May 012010

Danielle Mebert


A baby is nothing but a bundle of numbers:                


ounces gained, inches grown,

the volume of formula, the frequency

of feedings over and over

and over.  Onesies.                                                             

Terrible twos, three little pigs, ear drops four

times a day, five fat fingers

smearing the food pyramid on the wall.


During your pregnancy, you gain

seventeen pounds. The baby                                                        

weighs seven pounds even, so

the rest goes to your brain

and another baby grows and grows

and makes you hate the pink and wrinkly thing alive

outside your body.             


Motherhood is nothing but a bundle of numbers:


the minutes that pass between cries, the hours

spent in bed, the days you don’t get dressed, the nights

you walk like days, the duration of blubbering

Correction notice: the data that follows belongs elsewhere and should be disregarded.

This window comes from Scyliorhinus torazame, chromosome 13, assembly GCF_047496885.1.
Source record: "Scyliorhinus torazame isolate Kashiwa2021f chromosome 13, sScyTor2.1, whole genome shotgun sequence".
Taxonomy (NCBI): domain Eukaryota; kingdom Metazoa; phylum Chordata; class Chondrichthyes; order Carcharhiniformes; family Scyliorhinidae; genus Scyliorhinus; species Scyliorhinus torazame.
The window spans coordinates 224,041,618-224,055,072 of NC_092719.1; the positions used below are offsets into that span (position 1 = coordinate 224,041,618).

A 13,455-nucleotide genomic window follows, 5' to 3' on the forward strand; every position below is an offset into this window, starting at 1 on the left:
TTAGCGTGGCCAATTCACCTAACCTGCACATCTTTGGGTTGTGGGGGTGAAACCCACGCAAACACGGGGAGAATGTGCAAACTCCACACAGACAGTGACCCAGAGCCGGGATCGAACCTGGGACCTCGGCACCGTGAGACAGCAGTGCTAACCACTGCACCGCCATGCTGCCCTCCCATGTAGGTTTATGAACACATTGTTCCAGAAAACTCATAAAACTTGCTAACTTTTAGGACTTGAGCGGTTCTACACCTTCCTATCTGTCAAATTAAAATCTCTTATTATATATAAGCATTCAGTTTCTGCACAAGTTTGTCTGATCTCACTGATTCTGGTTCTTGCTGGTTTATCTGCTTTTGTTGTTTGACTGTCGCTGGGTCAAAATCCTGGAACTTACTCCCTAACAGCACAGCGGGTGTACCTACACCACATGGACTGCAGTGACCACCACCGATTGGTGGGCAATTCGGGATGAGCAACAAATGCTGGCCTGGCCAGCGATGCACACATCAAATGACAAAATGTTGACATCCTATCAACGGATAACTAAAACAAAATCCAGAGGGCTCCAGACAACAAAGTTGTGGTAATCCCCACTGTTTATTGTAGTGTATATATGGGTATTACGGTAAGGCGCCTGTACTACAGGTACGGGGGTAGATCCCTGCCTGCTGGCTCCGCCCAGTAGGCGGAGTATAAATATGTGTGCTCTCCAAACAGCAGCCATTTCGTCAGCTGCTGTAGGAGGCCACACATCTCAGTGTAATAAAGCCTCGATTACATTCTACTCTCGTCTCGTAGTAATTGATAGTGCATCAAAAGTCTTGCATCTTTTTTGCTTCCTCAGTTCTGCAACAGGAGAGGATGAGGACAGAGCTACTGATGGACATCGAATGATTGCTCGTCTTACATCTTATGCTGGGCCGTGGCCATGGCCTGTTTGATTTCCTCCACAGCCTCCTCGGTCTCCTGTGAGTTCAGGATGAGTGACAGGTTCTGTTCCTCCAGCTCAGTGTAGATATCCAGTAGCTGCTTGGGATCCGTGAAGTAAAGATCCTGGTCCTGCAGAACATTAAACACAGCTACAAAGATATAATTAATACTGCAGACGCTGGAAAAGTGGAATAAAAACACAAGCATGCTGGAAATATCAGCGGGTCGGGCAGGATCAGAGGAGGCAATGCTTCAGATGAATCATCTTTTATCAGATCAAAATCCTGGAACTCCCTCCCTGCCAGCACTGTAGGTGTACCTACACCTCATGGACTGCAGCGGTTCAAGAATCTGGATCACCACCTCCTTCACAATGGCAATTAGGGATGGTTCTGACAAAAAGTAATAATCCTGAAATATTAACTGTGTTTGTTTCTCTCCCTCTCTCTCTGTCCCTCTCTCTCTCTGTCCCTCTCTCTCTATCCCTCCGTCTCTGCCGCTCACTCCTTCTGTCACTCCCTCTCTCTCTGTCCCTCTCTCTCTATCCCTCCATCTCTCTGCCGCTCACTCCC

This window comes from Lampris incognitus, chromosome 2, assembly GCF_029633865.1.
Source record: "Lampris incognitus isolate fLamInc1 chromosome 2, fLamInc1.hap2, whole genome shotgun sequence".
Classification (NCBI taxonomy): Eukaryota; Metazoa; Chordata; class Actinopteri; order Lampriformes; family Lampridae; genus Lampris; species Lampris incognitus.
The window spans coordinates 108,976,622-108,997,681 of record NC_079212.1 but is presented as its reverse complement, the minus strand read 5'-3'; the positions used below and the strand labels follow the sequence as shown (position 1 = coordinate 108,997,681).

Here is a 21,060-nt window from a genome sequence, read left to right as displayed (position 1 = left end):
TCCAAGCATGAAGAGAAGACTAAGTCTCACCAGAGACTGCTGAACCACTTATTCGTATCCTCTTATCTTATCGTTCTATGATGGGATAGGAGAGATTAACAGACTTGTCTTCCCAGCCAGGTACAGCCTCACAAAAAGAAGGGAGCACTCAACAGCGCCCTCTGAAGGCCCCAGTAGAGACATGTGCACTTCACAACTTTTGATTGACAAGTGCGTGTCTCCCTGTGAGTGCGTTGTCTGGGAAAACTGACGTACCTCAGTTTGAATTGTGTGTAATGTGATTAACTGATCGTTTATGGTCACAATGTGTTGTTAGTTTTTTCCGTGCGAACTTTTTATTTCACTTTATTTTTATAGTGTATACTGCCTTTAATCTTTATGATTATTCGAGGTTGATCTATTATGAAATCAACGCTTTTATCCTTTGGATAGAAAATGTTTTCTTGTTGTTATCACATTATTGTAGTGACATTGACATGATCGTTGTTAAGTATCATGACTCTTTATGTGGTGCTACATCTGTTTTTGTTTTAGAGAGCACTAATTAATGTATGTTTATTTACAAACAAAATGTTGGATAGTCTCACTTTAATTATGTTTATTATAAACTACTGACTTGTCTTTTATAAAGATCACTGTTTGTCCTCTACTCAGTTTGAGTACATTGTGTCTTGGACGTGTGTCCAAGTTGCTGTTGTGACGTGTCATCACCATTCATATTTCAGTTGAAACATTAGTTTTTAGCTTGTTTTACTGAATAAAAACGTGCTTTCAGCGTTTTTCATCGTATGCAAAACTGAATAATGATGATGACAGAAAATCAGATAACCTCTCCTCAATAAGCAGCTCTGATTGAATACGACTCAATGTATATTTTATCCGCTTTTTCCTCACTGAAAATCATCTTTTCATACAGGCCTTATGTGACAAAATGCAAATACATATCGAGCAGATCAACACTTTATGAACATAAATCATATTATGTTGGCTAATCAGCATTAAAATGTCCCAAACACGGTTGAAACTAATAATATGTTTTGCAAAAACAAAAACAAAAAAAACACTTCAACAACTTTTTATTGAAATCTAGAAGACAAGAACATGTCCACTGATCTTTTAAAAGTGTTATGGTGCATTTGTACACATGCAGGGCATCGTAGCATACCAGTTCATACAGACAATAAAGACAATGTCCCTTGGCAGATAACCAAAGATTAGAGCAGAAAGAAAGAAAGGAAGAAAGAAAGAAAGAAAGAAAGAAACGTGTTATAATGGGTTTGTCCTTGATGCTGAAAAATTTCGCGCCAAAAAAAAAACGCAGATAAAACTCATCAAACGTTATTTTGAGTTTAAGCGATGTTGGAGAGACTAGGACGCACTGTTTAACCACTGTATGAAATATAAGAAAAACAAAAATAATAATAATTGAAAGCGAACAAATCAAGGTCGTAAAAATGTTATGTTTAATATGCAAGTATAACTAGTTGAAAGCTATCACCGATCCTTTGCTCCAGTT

that forces you to re-open your eyes on the expressway.                   

The brain child wants to kill you both.  A little voice,

maybe yours—maybe the pink and wrinkly thing’s—

tells you that you can’t let that happen.

So you don’t drive into six-ton trees and don’t drop it

twelve stories out the window or drown it                               

in three and a half inches of bathwater.  You remind yourself


to hug him every four hours and change him promptly

after he makes a number two.  One by one

you kiss his ten fingers and ten toes. 

Numbers saved you.  Five, ten, twenty, forty   


milligrams of happiness on the tip of your tongue. 

  One Response to “Motherhood by the Numbers”

  1. Dear Ms. Mebert: Ruth Sterglantz turned me on to this poem, and it’s just terrific! I shall now search for more. -Alfred Guy